Matematik Bölümü Seminerleri "What can we do with Cayley's Theorem"

Title : What can we do with Cayley's Theorem
Speaker : Mahmut Kuzucuoğlu (METU)
Date:  02.12.2020
Time: 13:00
Place: The seminar will be held online via the Zoom program. Those who want to participate should send an e-mail to in order to receive the Zoom meeting ID and Passcode.

One can use direct limit method to obtain new groups from the given ones with some prescribed properties. Recall that

Cayley’s theorem states that every group G can be embedded by right regular representation into the symmetric group Sym(G). By

using Cayley’s theorem, the famous Hall’s universal locally finite group can be obtained as a direct limit of finite symmetric groups.

Indeed start with a group G 1 with |G 1 | ≥ 3 embed G 1 into Sym(G 1 ) = G 2 by Cayley’s theorem and continue like this by embedding G 2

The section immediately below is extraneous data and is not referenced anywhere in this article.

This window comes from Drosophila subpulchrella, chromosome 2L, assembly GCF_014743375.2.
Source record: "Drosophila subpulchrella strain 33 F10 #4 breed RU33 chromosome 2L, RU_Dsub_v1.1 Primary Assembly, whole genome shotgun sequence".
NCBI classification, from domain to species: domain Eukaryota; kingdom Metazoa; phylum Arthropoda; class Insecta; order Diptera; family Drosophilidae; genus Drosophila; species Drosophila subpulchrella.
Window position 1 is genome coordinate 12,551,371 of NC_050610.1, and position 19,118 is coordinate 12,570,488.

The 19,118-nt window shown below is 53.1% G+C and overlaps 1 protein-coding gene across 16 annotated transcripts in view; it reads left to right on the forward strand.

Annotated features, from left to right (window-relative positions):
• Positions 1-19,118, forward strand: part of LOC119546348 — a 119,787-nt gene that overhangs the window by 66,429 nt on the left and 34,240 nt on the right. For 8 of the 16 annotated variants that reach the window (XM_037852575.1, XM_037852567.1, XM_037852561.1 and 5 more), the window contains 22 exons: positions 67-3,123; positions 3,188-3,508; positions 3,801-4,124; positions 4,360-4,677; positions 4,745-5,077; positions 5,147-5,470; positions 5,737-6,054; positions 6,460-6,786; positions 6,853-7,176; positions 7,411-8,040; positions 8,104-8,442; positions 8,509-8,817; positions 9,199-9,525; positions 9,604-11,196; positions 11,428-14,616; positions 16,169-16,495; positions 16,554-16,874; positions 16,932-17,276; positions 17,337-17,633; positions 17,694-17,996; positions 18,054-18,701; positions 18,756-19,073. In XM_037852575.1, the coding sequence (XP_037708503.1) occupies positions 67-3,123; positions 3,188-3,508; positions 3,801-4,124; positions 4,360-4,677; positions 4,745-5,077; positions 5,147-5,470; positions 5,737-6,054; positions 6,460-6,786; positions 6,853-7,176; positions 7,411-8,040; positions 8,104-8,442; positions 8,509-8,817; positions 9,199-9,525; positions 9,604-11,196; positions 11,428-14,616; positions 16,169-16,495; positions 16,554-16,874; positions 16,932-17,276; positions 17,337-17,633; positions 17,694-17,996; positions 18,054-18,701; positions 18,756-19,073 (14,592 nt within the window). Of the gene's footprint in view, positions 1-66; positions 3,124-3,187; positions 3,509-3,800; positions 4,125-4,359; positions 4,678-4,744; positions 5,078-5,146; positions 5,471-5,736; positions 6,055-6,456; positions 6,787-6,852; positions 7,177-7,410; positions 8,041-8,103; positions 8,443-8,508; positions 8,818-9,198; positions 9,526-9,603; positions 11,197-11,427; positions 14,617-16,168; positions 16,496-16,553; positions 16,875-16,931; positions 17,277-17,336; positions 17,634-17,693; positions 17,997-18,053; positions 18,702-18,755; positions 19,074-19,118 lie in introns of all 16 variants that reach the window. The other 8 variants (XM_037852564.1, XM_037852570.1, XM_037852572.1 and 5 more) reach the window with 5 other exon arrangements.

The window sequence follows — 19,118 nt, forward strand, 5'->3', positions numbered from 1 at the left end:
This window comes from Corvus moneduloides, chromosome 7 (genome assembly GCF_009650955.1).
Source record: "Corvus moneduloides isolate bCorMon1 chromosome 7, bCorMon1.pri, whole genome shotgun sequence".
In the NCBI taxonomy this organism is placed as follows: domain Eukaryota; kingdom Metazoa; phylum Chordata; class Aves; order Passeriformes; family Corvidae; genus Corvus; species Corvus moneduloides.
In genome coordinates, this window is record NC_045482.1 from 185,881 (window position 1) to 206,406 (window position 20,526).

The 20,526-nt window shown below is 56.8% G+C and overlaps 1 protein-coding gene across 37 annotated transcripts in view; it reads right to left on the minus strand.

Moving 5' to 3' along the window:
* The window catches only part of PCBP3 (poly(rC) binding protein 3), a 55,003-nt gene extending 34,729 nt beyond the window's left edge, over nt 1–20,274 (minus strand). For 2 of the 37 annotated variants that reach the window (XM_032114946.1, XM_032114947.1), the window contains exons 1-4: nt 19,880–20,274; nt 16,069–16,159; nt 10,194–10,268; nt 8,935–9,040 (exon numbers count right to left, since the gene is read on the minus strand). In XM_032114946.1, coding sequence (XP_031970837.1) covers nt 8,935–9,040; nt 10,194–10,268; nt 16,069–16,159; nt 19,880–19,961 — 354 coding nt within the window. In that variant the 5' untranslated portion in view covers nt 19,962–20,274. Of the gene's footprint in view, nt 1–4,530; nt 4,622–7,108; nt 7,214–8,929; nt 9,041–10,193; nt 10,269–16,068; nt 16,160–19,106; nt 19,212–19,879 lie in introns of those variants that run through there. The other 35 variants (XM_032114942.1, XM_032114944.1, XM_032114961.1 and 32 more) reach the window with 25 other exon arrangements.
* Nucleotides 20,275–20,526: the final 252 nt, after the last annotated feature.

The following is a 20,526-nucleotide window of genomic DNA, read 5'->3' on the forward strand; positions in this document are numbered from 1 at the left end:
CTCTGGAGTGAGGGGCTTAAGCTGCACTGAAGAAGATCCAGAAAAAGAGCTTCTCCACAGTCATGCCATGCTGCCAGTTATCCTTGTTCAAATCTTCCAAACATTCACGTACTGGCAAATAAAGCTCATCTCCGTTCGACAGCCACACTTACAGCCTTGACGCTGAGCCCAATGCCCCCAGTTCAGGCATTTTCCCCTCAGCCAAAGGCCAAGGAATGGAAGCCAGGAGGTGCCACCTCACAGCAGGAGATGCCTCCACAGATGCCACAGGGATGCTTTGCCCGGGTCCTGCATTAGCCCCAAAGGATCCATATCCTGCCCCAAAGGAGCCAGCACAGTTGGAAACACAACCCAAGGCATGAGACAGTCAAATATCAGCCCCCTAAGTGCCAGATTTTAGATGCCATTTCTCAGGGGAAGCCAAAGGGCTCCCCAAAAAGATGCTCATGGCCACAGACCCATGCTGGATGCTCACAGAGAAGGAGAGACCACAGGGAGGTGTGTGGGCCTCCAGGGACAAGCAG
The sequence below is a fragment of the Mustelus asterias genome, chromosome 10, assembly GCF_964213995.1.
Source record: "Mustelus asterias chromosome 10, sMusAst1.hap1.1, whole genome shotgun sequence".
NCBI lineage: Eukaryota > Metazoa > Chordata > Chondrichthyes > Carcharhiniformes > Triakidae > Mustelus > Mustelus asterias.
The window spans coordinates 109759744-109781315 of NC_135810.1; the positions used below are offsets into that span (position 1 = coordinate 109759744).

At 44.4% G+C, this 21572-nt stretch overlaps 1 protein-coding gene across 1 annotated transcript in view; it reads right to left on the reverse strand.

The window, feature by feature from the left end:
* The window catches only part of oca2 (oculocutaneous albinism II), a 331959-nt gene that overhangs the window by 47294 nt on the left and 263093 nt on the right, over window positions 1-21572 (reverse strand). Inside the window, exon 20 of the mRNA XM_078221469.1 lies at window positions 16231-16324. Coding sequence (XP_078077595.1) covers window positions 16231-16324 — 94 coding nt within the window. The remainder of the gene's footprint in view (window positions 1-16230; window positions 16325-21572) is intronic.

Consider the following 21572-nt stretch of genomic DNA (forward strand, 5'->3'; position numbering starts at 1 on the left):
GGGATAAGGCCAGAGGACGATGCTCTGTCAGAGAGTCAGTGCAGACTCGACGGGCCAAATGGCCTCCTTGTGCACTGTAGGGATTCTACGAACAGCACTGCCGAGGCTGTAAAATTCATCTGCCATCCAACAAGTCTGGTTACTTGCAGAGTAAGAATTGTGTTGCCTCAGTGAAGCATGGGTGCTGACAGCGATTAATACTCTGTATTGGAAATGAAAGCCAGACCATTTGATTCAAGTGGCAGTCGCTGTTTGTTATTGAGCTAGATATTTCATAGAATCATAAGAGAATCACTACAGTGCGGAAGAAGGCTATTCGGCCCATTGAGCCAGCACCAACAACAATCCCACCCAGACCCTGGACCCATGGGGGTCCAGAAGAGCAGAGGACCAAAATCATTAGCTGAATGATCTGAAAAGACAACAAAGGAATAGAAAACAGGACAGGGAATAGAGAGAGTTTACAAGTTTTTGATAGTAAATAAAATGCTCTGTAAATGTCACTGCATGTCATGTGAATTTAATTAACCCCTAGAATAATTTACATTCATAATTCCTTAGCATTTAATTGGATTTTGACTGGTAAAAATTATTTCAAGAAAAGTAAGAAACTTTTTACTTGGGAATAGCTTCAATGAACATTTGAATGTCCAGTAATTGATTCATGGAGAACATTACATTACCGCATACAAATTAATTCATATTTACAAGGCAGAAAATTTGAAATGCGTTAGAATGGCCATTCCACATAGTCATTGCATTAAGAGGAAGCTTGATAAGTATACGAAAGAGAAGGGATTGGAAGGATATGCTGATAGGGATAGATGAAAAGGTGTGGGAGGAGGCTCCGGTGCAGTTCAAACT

into Sym(G 2 ) = G 3 until infinity. The direct limit of these groups forms the Hall’s universal locally finite group. We will discuss the

basic properties of this group. Moreover we will continue to talk on existentially closed groups, their basic properties and mention

the joint work with Burak Kaya and Otto H. Kegel.

If we forget to stop at level w in the construction of Hall’s universal group and continue to apply Cayley’s theorem until the first

inaccessible cardinal say κ, then the direct limit group is the unique κ-existentially closed group of cardinality κ, see [2]. The ℵ 0 -

existentially closed groups are introduced by W. R. Scott in 1951, see [3]. For the existence of κ-existentially closed groups, we

prove the following:

Theorem 1 (Kaya-Kegel-K [1]) Let κ ≤ λ be uncountable cardinals. If λ is a successor cardinal, then there exists a κ-existentially

closed group of cardinality λ.


[1] Burak Kaya, Otto H. Kegel and Mahmut Kuzucuoğlu; On the existence of k-existentially closed groups, Arch. Math. (Basel), 111,

225- 229, (2018).

[2] Otto H. Kegel and Mahmut Kuzucuğlu, κ-existentially closed groups, J. Algebra 499, 298–310, (2018).

[3] William R. Scott, Algebraically closed groups, Proc. Amer. Math. Soc. 2 (1951), 118–121.